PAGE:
Friday, October 08, 2004

Do Self-Employers Count As Employers?

Via Prof. Bainbridge, I came across this post at Tax Prof discussing a report from the Tax Policy Center on the number of small businesses that would face tax increases under Kerry's plan. I think this is in response to questions about VP Cheney's claim (also repeated in a Bush ad) that Kerry would raise taxes on 900,000 small businesses.
As with anything having to do with taxes, the report is almost impossible to follow, so I could be misreading it completely. But the bottom line seems to be this:

"Based on these assumptions [about how many small businesses that pay pass-through taxes have employees], a total of 471,000 small employers would face under the Kerry plan."

Even if that's accurate I don't see why only "small employers" should be counted. A sole proprietorship at least keeps the sole proprietor gainfully occupied. He is contributing to the economy, even if not employing someone, by 1) providing some good or service that others are buying (otherwise he would have no income to tax), and 2) not being unemployed (or taking a job from someone else).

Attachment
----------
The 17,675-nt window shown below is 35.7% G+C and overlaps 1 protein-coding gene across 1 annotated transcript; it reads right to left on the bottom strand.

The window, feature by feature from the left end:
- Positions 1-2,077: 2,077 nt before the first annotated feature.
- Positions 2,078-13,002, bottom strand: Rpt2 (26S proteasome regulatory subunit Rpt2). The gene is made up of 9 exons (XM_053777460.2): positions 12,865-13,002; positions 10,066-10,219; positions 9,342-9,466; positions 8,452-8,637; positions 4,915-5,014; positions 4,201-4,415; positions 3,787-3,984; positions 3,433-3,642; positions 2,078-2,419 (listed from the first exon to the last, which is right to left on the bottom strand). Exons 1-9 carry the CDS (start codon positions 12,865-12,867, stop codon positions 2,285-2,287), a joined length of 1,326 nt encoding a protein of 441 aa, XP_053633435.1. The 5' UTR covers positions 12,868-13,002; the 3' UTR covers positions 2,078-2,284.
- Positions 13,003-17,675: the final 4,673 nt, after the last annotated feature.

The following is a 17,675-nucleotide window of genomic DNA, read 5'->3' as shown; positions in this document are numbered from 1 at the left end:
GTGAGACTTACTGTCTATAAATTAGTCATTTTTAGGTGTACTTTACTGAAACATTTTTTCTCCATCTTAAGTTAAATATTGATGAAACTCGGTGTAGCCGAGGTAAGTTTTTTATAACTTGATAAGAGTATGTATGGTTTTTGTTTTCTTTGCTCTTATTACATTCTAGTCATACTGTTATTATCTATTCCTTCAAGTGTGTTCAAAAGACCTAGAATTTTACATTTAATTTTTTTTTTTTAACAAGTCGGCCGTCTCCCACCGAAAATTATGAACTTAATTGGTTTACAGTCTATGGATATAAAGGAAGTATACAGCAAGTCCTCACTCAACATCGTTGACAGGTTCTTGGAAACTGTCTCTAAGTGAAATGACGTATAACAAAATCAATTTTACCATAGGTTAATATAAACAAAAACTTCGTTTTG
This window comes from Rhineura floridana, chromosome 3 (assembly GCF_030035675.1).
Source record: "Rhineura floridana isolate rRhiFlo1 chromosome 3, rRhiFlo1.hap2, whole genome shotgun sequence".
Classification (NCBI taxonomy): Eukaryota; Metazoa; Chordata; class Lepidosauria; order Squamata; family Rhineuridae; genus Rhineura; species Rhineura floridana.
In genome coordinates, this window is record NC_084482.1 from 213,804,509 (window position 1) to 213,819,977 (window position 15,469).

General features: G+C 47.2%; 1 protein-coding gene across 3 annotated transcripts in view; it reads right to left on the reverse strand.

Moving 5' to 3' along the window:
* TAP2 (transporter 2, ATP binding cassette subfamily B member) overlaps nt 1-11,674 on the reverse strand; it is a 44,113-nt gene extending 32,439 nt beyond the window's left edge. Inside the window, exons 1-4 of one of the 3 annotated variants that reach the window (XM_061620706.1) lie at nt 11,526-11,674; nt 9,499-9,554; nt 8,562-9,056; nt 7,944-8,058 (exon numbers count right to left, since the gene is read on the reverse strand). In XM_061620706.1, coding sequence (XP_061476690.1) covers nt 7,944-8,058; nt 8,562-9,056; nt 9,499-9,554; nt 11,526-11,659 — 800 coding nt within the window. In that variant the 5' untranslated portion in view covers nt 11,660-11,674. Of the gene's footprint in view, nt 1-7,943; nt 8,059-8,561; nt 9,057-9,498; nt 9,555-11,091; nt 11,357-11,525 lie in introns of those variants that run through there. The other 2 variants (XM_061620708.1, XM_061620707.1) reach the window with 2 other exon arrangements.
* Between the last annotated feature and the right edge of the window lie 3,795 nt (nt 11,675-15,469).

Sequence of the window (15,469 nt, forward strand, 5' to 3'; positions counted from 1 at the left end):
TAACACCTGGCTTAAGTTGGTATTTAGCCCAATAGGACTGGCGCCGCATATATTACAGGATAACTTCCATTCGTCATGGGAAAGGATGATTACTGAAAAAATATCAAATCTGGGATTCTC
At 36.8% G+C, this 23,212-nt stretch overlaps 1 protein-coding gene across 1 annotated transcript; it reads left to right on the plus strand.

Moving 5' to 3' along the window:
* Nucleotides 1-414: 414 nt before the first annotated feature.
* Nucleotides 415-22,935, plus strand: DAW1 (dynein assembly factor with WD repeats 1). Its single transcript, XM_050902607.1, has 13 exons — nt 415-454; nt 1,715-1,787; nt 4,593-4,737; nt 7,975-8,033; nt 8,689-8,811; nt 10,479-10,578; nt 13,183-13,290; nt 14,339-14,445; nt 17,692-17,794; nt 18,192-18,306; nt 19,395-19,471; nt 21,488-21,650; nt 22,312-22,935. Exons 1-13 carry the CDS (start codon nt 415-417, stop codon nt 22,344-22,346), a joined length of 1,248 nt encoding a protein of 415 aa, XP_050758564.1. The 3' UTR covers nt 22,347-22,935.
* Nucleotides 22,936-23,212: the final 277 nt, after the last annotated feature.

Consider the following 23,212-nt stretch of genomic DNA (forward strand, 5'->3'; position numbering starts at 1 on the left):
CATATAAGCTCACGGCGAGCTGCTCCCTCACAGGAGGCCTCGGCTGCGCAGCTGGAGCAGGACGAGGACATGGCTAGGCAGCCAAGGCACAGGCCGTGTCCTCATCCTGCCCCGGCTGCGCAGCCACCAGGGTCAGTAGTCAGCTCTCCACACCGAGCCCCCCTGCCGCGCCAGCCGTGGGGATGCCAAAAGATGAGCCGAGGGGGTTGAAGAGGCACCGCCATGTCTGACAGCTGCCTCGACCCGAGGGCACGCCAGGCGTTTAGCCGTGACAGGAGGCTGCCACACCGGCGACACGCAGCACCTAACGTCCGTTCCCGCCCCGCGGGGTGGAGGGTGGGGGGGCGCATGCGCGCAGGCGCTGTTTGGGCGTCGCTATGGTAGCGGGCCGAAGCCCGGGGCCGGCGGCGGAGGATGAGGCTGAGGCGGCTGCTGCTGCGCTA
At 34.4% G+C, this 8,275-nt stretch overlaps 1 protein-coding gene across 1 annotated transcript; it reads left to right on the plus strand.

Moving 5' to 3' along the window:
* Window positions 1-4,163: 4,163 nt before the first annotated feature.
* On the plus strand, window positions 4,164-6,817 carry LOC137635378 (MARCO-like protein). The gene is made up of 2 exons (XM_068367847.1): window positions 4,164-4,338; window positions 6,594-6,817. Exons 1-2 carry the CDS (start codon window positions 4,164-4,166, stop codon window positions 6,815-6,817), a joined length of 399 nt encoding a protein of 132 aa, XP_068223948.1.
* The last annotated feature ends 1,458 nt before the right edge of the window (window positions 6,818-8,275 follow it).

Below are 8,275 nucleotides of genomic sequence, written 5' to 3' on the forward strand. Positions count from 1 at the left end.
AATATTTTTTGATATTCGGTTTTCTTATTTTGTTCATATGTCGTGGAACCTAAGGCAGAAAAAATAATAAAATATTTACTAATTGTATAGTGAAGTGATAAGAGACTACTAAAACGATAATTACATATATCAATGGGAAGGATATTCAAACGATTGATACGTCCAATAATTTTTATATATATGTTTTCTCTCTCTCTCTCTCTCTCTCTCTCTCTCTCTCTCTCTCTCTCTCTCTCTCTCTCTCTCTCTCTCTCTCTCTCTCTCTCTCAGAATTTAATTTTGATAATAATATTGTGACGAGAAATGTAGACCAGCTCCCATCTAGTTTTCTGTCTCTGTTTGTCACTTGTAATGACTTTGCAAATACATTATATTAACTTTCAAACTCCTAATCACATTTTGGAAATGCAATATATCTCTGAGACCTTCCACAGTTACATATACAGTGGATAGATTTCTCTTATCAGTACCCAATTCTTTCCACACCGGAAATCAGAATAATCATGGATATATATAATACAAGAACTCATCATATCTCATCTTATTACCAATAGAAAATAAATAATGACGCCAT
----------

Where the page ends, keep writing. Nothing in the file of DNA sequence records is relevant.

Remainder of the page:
Bush's point is that tax increases on the "rich" (which is actually the "high income") make it harder for all these kinds of small businesses to thrive. If a sole proprietor has to pay more taxes, his business is less appealing and he may end up being (or trying to be) an employee. Isn't laying himself off just as bad as laying off an employee?

And in fact, the different kinds of employment surveys recently have shown a discrepancy that suggests that the Bush tax cuts have indeed encouraged more people to be self-employed. The higher employment numbers in the household surveys (where actual people are asked: do you have a job?) than in the payroll surveys (where businesses are asked how many people they employ) makes sense if we accept that there are more self-employed workers than there used to be.